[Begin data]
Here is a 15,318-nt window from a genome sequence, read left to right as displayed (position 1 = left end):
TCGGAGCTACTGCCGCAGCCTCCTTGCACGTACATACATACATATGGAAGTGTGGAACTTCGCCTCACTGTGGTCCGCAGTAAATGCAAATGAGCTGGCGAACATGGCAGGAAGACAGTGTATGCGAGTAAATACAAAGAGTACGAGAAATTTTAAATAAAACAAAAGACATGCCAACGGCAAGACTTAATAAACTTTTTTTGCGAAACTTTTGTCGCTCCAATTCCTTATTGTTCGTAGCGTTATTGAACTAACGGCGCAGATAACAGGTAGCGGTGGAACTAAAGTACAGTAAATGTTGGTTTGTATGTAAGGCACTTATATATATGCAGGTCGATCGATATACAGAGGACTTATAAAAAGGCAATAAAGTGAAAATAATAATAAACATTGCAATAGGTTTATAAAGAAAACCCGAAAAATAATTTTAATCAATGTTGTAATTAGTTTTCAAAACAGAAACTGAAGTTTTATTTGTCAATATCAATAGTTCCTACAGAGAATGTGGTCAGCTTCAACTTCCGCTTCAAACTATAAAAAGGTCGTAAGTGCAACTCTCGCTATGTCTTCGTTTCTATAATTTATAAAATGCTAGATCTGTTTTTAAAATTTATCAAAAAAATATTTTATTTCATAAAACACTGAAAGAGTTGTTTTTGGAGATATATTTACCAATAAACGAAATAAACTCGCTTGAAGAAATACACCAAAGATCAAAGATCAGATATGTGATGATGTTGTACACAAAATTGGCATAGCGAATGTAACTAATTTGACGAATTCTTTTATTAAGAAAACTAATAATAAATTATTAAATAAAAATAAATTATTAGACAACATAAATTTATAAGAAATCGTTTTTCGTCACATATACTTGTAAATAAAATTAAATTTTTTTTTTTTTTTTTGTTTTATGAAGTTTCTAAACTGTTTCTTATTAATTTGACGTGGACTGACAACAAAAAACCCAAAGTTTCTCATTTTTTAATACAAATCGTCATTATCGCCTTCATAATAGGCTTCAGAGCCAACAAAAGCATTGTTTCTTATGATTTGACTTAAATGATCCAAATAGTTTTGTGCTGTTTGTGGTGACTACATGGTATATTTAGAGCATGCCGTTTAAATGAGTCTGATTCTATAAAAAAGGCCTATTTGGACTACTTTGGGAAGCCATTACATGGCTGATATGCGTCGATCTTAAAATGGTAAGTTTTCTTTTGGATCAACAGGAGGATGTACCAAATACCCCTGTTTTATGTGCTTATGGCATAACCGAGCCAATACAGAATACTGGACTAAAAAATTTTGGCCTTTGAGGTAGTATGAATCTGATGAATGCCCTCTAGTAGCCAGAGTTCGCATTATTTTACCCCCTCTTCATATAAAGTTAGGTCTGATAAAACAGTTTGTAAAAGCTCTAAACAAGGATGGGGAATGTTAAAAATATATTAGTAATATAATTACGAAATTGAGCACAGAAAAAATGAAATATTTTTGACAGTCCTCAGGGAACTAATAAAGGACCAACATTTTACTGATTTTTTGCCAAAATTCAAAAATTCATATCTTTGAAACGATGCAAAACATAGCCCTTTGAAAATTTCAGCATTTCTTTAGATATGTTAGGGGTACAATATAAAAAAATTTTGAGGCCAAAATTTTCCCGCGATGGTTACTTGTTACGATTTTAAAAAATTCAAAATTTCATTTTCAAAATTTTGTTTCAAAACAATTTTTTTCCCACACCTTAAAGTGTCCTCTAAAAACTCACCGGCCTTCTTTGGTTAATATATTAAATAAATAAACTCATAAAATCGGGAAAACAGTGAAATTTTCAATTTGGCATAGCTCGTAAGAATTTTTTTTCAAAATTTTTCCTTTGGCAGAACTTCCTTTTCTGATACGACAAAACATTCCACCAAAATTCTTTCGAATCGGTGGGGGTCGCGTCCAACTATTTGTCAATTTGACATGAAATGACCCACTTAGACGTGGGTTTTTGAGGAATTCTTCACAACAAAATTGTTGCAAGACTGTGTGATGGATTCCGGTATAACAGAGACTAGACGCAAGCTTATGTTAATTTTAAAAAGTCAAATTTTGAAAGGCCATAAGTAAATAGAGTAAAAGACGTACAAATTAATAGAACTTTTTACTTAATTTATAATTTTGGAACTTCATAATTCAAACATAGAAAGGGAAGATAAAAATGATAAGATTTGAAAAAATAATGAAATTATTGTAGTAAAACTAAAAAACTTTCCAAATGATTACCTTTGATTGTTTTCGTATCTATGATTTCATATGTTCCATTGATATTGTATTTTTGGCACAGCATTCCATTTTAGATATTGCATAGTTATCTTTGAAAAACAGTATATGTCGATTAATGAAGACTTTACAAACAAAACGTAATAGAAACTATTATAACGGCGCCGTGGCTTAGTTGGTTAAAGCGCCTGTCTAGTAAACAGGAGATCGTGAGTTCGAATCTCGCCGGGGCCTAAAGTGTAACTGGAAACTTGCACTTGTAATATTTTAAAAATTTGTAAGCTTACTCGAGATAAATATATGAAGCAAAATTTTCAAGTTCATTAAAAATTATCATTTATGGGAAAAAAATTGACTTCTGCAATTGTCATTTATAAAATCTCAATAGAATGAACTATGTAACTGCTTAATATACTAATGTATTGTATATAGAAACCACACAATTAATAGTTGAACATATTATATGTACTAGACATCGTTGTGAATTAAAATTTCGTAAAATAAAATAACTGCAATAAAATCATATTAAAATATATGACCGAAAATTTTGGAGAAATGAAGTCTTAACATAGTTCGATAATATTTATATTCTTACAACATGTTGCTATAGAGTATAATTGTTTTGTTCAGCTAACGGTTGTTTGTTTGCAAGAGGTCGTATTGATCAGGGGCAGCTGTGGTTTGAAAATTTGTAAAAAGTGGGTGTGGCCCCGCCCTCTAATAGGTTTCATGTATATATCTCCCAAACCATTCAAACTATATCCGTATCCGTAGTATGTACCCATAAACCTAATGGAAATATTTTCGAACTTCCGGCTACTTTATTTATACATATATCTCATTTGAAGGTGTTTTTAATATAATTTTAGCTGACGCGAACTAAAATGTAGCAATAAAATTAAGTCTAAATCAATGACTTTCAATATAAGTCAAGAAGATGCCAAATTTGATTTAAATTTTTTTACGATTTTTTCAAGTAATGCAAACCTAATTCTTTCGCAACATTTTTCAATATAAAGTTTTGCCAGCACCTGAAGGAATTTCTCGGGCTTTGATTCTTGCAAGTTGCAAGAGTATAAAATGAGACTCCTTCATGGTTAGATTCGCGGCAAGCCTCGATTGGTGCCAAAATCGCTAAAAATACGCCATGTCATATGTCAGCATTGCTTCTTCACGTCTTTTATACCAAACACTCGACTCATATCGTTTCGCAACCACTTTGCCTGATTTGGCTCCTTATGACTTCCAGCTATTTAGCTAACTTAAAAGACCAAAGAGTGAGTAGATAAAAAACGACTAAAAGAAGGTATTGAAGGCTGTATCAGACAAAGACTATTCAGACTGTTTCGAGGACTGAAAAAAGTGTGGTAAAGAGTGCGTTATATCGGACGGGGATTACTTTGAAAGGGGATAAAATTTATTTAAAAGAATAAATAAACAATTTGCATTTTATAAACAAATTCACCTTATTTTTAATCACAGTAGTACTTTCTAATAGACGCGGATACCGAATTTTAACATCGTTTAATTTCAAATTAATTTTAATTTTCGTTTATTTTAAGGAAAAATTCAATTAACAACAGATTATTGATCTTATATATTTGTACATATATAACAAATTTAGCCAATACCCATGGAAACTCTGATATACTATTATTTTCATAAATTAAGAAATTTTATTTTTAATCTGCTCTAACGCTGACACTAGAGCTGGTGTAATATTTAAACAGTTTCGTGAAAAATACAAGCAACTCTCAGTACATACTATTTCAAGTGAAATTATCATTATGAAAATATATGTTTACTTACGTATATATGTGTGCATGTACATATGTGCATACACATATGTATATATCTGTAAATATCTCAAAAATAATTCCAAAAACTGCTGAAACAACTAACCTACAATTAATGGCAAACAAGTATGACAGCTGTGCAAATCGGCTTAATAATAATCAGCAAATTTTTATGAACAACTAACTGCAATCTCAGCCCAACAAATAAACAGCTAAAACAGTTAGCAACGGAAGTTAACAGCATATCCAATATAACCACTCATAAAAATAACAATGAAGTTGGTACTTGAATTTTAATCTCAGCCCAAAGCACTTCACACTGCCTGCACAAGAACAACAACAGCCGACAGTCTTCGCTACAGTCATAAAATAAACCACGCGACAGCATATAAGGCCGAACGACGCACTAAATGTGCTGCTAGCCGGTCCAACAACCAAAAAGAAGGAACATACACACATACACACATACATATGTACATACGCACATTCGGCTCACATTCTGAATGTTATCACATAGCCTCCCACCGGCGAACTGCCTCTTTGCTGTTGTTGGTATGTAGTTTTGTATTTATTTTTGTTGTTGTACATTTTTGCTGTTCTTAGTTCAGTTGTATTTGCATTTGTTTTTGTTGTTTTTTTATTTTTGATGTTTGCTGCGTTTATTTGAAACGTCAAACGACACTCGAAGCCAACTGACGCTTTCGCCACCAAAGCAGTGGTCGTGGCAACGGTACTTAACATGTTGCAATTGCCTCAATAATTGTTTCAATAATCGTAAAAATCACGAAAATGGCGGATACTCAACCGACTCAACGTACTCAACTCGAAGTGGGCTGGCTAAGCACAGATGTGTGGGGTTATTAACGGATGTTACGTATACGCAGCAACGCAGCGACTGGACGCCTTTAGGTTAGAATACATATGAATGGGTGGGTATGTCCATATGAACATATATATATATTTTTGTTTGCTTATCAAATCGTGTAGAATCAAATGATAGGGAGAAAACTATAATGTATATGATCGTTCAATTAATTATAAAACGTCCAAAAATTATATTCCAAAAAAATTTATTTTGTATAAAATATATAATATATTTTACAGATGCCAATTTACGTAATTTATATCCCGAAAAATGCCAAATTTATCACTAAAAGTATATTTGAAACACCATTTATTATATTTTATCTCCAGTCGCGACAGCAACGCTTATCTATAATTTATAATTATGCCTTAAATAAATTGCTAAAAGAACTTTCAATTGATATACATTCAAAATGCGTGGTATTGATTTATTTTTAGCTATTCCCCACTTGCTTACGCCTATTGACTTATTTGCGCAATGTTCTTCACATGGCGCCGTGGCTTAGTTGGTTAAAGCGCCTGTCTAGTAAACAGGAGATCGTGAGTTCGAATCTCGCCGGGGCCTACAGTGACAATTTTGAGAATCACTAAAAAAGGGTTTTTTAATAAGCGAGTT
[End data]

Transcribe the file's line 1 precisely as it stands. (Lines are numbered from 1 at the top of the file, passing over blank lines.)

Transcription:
Here is a 15,318-nt window from a genome sequence, read left to right as displayed (position 1 = left end):